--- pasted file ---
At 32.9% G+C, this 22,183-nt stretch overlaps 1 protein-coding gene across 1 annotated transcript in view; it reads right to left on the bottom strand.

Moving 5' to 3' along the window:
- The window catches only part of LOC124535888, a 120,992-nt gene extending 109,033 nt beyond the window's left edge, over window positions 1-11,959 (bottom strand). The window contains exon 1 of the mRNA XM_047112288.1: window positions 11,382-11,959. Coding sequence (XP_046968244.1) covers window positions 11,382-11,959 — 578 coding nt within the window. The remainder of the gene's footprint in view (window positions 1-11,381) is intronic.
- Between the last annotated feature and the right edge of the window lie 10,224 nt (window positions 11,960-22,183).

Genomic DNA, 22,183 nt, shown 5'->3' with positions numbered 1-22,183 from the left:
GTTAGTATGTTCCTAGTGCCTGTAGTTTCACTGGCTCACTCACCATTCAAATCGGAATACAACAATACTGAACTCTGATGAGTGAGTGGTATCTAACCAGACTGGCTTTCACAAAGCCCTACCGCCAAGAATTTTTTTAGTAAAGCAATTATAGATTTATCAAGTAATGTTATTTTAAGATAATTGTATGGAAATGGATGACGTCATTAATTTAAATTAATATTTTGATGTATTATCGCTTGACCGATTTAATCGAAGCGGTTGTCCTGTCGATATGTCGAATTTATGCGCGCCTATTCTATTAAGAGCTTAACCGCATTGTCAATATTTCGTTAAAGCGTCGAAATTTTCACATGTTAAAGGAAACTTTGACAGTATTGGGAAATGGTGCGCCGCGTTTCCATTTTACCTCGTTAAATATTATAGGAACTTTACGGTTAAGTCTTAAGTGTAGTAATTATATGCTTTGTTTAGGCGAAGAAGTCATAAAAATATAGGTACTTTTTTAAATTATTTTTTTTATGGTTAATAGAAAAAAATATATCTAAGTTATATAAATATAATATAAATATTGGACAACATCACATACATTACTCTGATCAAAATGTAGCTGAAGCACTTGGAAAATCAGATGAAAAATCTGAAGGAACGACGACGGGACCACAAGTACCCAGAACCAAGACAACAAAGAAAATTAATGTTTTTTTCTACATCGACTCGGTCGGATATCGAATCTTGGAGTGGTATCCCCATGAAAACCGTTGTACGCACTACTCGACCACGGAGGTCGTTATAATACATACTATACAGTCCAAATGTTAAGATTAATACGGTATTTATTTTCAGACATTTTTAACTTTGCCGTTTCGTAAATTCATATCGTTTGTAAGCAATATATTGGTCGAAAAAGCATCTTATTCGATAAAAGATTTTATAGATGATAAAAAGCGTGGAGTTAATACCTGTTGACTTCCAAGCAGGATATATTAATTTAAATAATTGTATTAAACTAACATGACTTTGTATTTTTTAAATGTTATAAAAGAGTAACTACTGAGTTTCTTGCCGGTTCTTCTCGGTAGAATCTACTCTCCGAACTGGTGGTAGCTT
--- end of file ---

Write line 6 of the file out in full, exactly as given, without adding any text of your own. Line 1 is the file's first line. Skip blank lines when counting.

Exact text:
GTTAGTATGTTCCTAGTGCCTGTAGTTTCACTGGCTCACTCACCATTCAAATCGGAATACAACAATACTGAACTCTGATGAGTGAGTGGTATCTAACCAGACTGGCTTTCACAAAGCCCTACCGCCAAGAATTTTTTTAGTAAAGCAATTATAGATTTATCAAGTAATGTTATTTTAAGATAATTGTATGGAAATGGATGACGTCATTAATTTAAATTAATATTTTGATGTATTATCGCTTGACCGATTTAATCGAAGCGGTTGTCCTGTCGATATGTCGAATTTATGCGCGCCTATTCTATTAAGAGCTTAACCGCATTGTCAATATTTCGTTAAAGCGTCGAAATTTTCACATGTTAAAGGAAACTTTGACAGTATTGGGAAATGGTGCGCCGCGTTTCCATTTTACCTCGTTAAATATTATAGGAACTTTACGGTTAAGTCTTAAGTGTAGTAATTATATGCTTTGTTTAGGCGAAGAAGTCATAAAAATATAGGTACTTTTTTAAATTATTTTTTTTATGGTTAATAGAAAAAAATATATCTAAGTTATATAAATATAATATAAATATTGGACAACATCACATACATTACTCTGATCAAAATGTAGCTGAAGCACTTGGAAAATCAGATGAAAAATCTGAAGGAACGACGACGGGACCACAAGTACCCAGAACCAAGACAACAAAGAAAATTAATGTTTTTTTCTACATCGACTCGGTCGGATATCGAATCTTGGAGTGGTATCCCCATGAAAACCGTTGTACGCACTACTCGACCACGGAGGTCGTTATAATACATACTATACAGTCCAAATGTTAAGATTAATACGGTATTTATTTTCAGACATTTTTAACTTTGCCGTTTCGTAAATTCATATCGTTTGTAAGCAATATATTGGTCGAAAAAGCATCTTATTCGATAAAAGATTTTATAGATGATAAAAAGCGTGGAGTTAATACCTGTTGACTTCCAAGCAGGATATATTAATTTAAATAATTGTATTAAACTAACATGACTTTGTATTTTTTAAATGTTATAAAAGAGTAACTACTGAGTTTCTTGCCGGTTCTTCTCGGTAGAATCTACTCTCCGAACTGGTGGTAGCTT